The Medical College Admission Test (MCAT)
Overview Of The Mcat
Essentially all applicants to the U.S. and Canadian medical schools, as well as some applicants to foreign schools, are expected to take the MCAT. It is given on a Saturday in April and in August at test centers located throughout the country and at some overseas locations. The test is administered and scored by The MCAT Program, P.O. Box 4056, Iowa City, IA 52243, (319) 337–1357. Score reporting is the responsibility of the AAMC (MCAT Operations, Association of American Medical Colleges, Section for Student Services, 2450 N Street NW, Suite 201, Washington, DC 20037, (202) 828–0600). You can arrange to take the test by filing an application (frequently obtainable at your Premedical Advisory Office), along with the examination fee (currently $155) and a recent snapshot. Special test centers are open on Sundays for students whose religious convictions prevent them from taking the exam on Saturday. An additional fee (currently $10) is required for taking the exam on Sunday.
Scores are sent automatically in mid-June or mid-October both to you and to your advisor. Your scores will also be sent automatically to AMCAS schools. You can indicate on your test application six non-AMCAS schools you wish to receive your scores; if you are applying to more than six AMCAS schools, you must pay a fee for each additional school.
The MCAT can be retaken without special permission, but it is usually advisable to do so only if there is a significant discrepancy between your college grades and MCAT scores, if the test was taken before you completed your basic biology and chemistry courses, if you were quite ill or emotionally upset at the time the test was taken, or if you are encouraged by your Premedical Committee to do so. When the MCAT is taken twice, the AAMC recommends that the initial and retest scores on the verbal reasoning tests be averaged, and the retest scores for the physical and biological sciences tests be used, unless there is evidence that unusual circumstances might have affected scores on either exam.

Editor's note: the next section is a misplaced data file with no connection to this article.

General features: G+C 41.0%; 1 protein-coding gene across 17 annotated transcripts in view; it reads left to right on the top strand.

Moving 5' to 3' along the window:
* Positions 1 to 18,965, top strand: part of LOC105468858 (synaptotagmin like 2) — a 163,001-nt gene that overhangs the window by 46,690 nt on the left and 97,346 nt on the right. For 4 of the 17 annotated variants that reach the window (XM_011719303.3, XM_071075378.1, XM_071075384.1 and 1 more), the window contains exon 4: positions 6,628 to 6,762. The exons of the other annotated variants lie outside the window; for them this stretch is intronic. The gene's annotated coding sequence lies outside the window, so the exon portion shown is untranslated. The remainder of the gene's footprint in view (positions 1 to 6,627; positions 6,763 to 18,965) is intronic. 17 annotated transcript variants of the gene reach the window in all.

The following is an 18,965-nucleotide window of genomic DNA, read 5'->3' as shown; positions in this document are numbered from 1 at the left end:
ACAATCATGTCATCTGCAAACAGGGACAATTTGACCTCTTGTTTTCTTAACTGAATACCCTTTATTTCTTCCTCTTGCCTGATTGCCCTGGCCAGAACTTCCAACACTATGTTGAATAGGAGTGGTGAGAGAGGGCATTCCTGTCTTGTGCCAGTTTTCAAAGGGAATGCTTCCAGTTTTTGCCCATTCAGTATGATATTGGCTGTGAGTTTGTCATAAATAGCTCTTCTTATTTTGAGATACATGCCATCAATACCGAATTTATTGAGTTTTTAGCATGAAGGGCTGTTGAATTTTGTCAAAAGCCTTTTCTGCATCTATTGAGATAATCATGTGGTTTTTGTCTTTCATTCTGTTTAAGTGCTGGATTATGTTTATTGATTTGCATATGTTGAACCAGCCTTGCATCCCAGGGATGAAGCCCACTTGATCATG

As a general rule, you should take the MCAT at the session at which you feel you could perform best. The overwhelming majority of students take the test in the spring and this is justified for a number of reasons:
- Scores become available earlier and therefore prompter action on your application can be taken by admissions committees.
- Additional knowledge accumulated between the two test periods does not significantly affect test scores.
- Most schools interpret the scores in light of the actual coursework completed at the time the exam was taken.
- You still have the option of retaking the examination in the fall if you missed it in the spring or if you feel that the scores, for some reason, did not reflect your true capabilities.
- A significant number of places may already be filled by the time the schools receive the scores from the fall exam (usually after Thanksgiving).
- You can get a necessary hurdle out of the way and you can then concentrate better on your studies.
Students who have not had basic courses in chemistry and biology and who plan to take these courses during the summer and students whose academic record is B — or less and who will have additional time to study for the examination during the summer and therefore may perform better on the exam in the fall should give serious consideration to the later test administration. In any event, the exam should not be taken in the spring as if it were a trial run, with the intention of taking it definitively in the fall since medical schools are aware that the exam is taken twice and can secure both sets of scores.
Test scores are sent to the student usually four to six weeks after the test is taken. The student also receives a copy to be given to his or her advisor. The advisor receives a computer printout of the scores from those students electing to release them.
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